Parliament’s decision to keep troops stationed in America to enforce the peace with the Native Americans further raised the suspicions of American colonists. Never before had British had left a large standing army in America, and many colonists began to fear that the army was there not to enforce the peace but to awe and intimidate the Americans. Adding insult to injury, Parliament made the colonies pay for the cost of the army they did not want in the first place. The Quartering Act of 1765 required the colonists to provide food and quarters for the British troops, which amounted to a direct tax on New York, where the soldiers were stationed. When New York refused to provide the required services, the British government suspended the right of the New York assembly to meet until the full supplies were approved.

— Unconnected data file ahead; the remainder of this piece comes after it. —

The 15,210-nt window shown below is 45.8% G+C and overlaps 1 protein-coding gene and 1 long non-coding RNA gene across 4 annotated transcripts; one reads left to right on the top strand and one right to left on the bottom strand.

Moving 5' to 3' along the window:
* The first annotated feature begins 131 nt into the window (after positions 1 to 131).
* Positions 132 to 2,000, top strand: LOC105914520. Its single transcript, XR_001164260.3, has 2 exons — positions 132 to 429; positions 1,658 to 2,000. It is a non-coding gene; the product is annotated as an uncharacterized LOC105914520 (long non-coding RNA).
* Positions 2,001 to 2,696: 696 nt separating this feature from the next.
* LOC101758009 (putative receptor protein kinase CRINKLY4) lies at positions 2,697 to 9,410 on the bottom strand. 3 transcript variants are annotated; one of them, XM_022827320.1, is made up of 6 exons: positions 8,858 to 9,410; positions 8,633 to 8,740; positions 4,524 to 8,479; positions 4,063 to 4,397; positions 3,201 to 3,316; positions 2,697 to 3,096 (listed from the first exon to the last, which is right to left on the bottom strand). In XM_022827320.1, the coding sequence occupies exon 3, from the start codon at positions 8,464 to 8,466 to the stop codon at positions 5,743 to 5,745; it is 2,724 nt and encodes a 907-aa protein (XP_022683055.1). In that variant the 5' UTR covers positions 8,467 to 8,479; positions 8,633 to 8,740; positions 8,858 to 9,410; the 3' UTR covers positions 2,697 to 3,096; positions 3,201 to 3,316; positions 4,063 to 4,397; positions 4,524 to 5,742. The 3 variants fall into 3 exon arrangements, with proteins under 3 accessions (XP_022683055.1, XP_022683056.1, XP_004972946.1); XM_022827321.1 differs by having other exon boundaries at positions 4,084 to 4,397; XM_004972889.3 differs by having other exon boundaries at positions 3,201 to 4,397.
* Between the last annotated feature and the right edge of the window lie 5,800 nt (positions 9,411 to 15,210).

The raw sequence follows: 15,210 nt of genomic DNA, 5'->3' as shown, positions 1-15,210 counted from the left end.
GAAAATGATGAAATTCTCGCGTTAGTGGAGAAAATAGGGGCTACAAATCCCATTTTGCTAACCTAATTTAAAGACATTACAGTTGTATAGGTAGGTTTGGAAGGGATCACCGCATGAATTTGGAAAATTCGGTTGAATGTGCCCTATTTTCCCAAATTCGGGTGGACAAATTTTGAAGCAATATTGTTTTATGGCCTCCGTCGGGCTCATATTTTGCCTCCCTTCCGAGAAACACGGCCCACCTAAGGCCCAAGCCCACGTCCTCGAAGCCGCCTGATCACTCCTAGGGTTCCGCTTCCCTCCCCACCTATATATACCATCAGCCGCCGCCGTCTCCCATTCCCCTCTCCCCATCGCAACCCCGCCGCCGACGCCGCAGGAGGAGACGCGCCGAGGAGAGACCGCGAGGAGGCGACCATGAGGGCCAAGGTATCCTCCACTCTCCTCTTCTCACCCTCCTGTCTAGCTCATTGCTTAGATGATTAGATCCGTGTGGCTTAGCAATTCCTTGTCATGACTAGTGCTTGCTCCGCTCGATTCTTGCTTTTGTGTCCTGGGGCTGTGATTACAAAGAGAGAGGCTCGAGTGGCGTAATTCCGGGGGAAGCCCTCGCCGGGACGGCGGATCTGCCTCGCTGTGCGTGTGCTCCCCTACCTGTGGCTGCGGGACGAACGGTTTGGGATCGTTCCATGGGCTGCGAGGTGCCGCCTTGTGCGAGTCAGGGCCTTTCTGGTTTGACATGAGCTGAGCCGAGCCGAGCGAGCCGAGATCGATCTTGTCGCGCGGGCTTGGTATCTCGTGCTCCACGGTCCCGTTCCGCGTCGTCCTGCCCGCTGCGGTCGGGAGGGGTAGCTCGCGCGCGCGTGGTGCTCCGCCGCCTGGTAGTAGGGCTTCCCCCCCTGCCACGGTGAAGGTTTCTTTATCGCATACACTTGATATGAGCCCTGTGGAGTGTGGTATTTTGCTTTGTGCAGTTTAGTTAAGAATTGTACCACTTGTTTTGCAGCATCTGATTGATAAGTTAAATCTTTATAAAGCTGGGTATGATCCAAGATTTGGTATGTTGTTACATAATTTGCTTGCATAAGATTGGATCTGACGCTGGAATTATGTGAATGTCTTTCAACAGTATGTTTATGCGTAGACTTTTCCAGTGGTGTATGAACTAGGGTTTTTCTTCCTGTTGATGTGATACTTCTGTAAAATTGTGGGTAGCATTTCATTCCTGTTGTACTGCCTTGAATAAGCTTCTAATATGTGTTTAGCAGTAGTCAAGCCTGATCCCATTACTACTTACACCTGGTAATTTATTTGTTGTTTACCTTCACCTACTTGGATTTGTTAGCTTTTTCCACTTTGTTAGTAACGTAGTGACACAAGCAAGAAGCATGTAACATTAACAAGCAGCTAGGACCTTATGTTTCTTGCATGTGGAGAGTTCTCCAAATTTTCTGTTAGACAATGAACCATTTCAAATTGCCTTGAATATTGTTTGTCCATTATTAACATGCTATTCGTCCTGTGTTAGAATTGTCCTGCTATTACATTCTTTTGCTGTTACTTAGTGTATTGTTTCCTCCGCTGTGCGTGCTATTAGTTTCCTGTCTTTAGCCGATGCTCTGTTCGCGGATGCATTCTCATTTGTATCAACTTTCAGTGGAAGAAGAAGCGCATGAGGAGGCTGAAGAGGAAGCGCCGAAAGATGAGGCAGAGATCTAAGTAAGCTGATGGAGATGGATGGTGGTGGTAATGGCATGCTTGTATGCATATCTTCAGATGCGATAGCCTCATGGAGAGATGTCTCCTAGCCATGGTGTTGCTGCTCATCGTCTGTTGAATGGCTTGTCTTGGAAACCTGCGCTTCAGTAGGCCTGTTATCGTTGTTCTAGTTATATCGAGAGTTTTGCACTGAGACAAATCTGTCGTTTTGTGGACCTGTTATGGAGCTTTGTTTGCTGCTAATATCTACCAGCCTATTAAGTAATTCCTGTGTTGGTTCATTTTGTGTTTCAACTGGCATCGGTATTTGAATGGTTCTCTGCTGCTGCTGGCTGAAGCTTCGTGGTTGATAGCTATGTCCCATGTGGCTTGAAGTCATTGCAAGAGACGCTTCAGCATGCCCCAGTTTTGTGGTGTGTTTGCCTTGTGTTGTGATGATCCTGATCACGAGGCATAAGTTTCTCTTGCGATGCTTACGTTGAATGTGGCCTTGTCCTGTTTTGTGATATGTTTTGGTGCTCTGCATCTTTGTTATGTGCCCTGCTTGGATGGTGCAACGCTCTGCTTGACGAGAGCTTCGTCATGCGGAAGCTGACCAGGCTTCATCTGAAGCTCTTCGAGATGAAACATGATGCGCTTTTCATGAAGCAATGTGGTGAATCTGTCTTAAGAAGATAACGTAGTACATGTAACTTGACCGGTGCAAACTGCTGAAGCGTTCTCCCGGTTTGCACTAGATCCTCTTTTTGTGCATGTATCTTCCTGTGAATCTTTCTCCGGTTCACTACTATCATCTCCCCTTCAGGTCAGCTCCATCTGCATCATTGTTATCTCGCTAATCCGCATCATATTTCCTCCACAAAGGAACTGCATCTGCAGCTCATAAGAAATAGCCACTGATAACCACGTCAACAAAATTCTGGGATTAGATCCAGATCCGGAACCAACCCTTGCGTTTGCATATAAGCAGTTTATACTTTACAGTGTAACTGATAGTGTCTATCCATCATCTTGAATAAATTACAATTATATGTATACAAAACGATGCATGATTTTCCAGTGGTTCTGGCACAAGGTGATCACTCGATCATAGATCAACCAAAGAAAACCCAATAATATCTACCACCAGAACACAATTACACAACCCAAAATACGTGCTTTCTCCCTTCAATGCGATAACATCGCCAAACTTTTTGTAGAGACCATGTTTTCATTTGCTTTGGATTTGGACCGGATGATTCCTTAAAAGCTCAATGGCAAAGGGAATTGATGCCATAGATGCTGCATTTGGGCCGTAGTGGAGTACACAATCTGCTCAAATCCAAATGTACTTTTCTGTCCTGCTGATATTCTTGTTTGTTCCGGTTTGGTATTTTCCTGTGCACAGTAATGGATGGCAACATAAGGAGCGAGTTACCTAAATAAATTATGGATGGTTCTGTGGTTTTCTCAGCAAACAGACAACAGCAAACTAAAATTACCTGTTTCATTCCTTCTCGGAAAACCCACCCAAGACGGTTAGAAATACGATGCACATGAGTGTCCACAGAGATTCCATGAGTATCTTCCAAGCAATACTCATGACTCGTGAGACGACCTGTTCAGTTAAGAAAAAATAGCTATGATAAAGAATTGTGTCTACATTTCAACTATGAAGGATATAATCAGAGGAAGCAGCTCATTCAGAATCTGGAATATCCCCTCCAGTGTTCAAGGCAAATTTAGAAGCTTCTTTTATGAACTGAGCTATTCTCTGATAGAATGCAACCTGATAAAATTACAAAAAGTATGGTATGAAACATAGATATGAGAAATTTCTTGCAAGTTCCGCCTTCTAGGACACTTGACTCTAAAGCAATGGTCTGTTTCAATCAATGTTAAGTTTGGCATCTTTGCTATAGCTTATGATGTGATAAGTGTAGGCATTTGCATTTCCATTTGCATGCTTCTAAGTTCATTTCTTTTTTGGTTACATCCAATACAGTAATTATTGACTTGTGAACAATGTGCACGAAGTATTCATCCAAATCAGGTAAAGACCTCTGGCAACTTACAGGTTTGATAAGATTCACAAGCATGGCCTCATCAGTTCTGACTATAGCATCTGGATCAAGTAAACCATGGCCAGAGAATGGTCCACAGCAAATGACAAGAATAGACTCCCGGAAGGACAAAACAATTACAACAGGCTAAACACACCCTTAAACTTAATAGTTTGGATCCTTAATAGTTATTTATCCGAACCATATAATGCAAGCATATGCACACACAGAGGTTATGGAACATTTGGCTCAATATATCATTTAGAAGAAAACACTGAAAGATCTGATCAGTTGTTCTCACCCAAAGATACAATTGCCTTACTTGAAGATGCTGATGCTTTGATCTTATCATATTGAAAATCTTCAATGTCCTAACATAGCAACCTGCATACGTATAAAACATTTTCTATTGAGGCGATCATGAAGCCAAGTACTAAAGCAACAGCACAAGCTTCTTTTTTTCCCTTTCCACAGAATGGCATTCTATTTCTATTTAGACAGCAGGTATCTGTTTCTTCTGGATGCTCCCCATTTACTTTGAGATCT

The Quartering Act angered many colonists, but it was just one in a wave of acts passed by Parliament that increased the animosity between the colonists and the mother country. In 1761, Parliament had authorized the use of writs of assistance, or search warrants, to help customs agents catch smugglers. Colonists viewed the writs as an invasion of their fundamental right of privacy. Three years later, Parliament bowed to pressure from British merchants who felt cheated by Americans paying off their debts in paper money, which was rarely worth its face value in gold or silver. The Currency Act of 1764 was passed, effectively outlawing colonial paper money. If strictly enforced, the act would have dealt a crushing blow to the colonial economy, which was mostly carried on in paper money as a result of the mercantile system. Luckily for the colonists, this law was rarely enforced.